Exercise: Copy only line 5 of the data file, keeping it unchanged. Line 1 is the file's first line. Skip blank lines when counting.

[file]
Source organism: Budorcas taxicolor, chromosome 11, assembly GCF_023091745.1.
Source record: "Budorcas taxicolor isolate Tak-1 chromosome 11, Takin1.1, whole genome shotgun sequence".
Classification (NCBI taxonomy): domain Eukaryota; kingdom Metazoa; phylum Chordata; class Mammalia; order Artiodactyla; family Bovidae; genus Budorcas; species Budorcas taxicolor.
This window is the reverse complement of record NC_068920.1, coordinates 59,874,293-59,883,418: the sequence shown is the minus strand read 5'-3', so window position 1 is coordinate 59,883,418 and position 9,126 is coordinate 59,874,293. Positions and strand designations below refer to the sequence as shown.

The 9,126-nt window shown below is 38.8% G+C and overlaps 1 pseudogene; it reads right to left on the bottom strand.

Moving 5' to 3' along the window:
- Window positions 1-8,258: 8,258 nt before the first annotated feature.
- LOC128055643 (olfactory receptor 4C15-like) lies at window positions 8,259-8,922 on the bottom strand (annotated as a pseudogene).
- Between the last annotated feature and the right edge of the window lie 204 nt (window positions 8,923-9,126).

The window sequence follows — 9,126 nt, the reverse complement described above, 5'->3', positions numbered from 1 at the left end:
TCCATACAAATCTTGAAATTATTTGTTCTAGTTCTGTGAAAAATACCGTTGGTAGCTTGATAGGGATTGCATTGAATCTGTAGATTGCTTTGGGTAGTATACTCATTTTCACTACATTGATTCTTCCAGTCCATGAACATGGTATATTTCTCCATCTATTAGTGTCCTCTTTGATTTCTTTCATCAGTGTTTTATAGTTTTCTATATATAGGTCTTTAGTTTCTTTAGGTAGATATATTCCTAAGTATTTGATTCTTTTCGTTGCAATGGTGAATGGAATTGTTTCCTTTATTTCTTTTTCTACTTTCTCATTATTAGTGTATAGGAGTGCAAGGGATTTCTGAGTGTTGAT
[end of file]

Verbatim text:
The 9,126-nt window shown below is 38.8% G+C and overlaps 1 pseudogene; it reads right to left on the bottom strand.